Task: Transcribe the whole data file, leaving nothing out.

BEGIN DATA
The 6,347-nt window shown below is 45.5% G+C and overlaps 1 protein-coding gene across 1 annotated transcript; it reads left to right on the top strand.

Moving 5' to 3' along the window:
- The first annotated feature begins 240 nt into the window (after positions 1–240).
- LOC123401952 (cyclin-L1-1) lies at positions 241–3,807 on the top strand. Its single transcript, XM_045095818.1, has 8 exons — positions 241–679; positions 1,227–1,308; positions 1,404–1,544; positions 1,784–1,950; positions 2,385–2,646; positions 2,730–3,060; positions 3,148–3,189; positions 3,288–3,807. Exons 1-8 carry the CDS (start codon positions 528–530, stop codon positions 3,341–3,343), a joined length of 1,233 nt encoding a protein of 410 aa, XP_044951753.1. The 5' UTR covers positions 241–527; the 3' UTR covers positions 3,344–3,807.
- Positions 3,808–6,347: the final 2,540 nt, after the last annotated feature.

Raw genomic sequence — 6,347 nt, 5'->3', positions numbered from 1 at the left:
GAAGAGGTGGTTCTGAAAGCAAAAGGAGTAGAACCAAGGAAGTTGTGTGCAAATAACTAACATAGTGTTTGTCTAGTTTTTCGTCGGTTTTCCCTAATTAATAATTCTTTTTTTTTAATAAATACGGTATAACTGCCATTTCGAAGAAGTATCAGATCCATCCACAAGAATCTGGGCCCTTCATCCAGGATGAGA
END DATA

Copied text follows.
The 6,347-nt window shown below is 45.5% G+C and overlaps 1 protein-coding gene across 1 annotated transcript; it reads left to right on the top strand.

Moving 5' to 3' along the window:
- The first annotated feature begins 240 nt into the window (after positions 1–240).
- LOC123401952 (cyclin-L1-1) lies at positions 241–3,807 on the top strand. Its single transcript, XM_045095818.1, has 8 exons — positions 241–679; positions 1,227–1,308; positions 1,404–1,544; positions 1,784–1,950; positions 2,385–2,646; positions 2,730–3,060; positions 3,148–3,189; positions 3,288–3,807. Exons 1-8 carry the CDS (start codon positions 528–530, stop codon positions 3,341–3,343), a joined length of 1,233 nt encoding a protein of 410 aa, XP_044951753.1. The 5' UTR covers positions 241–527; the 3' UTR covers positions 3,344–3,807.
- Positions 3,808–6,347: the final 2,540 nt, after the last annotated feature.

Raw genomic sequence — 6,347 nt, 5'->3', positions numbered from 1 at the left:
GAAGAGGTGGTTCTGAAAGCAAAAGGAGTAGAACCAAGGAAGTTGTGTGCAAATAACTAACATAGTGTTTGTCTAGTTTTTCGTCGGTTTTCCCTAATTAATAATTCTTTTTTTTTAATAAATACGGTATAACTGCCATTTCGAAGAAGTATCAGATCCATCCACAAGAATCTGGGCCCTTCATCCAGGATGAGA